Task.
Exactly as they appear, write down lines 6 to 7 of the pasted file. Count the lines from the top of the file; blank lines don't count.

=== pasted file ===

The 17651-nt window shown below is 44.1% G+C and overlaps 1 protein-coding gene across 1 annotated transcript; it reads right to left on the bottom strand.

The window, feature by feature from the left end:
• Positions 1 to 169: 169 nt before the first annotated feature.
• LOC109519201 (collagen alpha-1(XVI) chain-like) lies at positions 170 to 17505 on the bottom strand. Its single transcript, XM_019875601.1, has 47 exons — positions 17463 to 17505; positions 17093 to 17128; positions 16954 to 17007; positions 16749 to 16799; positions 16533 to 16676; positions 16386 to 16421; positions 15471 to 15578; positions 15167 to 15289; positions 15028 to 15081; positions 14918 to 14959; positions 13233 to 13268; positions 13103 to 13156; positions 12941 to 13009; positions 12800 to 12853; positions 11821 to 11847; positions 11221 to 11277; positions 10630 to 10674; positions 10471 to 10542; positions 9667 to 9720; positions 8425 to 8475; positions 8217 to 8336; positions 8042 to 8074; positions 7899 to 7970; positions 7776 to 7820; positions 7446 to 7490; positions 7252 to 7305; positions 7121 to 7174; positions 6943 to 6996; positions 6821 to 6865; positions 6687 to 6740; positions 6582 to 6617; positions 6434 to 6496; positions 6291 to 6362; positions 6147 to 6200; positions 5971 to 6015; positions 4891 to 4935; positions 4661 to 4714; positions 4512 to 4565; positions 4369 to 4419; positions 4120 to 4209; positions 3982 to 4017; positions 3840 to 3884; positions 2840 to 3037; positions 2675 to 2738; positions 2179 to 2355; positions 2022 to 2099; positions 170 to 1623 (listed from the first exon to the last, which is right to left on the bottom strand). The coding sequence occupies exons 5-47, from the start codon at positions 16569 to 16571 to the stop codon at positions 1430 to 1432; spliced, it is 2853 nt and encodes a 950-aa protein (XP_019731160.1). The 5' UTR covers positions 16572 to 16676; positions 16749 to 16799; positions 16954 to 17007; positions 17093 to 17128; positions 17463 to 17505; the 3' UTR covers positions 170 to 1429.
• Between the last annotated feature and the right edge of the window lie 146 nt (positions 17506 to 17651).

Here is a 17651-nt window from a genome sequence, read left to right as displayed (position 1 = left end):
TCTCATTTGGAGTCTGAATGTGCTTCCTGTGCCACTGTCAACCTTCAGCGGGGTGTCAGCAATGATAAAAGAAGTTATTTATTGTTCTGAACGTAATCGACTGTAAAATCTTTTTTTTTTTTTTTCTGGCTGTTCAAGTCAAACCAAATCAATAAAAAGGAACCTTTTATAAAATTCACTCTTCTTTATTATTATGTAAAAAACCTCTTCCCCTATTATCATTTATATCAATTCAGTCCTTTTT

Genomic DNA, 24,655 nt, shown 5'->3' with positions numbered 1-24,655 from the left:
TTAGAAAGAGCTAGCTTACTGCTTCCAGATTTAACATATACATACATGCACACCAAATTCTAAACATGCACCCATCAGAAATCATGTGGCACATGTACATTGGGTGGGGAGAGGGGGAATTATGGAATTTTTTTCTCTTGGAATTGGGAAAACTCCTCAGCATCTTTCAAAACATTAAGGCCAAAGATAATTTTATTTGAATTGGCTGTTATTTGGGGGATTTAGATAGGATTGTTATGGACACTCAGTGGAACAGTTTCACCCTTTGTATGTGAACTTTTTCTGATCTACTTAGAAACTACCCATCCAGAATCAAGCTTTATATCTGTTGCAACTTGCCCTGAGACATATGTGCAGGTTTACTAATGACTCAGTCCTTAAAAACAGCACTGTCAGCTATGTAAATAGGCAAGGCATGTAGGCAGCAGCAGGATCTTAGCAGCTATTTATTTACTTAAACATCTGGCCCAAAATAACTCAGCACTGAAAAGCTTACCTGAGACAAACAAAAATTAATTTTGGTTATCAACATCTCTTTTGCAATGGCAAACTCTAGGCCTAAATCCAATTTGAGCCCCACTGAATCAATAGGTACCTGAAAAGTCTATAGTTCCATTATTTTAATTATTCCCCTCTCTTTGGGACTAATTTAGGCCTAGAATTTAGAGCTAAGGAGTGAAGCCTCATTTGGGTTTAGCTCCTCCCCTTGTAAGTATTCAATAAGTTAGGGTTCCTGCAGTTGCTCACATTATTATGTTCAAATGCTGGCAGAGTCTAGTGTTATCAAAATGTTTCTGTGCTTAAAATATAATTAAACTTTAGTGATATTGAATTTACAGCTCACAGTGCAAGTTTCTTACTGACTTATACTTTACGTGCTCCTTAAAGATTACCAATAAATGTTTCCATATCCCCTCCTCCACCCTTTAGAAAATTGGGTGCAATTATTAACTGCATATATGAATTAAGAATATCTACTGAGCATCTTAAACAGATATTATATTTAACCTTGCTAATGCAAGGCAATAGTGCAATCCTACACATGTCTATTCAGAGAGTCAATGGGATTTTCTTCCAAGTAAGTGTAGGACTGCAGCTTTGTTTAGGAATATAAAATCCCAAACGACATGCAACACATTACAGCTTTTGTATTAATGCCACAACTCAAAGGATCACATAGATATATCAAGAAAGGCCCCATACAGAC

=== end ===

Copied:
Here is a 17651-nt window from a genome sequence, read left to right as displayed (position 1 = left end):
TCTCATTTGGAGTCTGAATGTGCTTCCTGTGCCACTGTCAACCTTCAGCGGGGTGTCAGCAATGATAAAAGAAGTTATTTATTGTTCTGAACGTAATCGACTGTAAAATCTTTTTTTTTTTTTTTCTGGCTGTTCAAGTCAAACCAAATCAATAAAAAGGAACCTTTTATAAAATTCACTCTTCTTTATTATTATGTAAAAAACCTCTTCCCCTATTATCATTTATATCAATTCAGTCCTTTTT